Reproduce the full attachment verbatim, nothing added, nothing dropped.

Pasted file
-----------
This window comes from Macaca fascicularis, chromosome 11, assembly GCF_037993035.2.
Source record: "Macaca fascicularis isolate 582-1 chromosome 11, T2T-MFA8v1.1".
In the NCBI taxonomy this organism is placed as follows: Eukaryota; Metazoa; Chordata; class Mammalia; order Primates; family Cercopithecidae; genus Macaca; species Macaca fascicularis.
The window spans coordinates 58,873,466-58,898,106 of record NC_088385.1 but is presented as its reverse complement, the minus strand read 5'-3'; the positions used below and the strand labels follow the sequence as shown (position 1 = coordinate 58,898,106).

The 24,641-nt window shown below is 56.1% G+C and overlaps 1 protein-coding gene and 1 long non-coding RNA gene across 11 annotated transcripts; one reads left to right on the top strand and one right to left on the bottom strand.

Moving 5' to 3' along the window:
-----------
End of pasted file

This window comes from Macaca fascicularis, chromosome 11, assembly GCF_037993035.2.
Source record: "Macaca fascicularis isolate 582-1 chromosome 11, T2T-MFA8v1.1".
In the NCBI taxonomy this organism is placed as follows: Eukaryota; Metazoa; Chordata; class Mammalia; order Primates; family Cercopithecidae; genus Macaca; species Macaca fascicularis.
The window spans coordinates 58,873,466-58,898,106 of record NC_088385.1 but is presented as its reverse complement, the minus strand read 5'-3'; the positions used below and the strand labels follow the sequence as shown (position 1 = coordinate 58,898,106).

The 24,641-nt window shown below is 56.1% G+C and overlaps 1 protein-coding gene and 1 long non-coding RNA gene across 11 annotated transcripts; one reads left to right on the top strand and one right to left on the bottom strand.

Moving 5' to 3' along the window: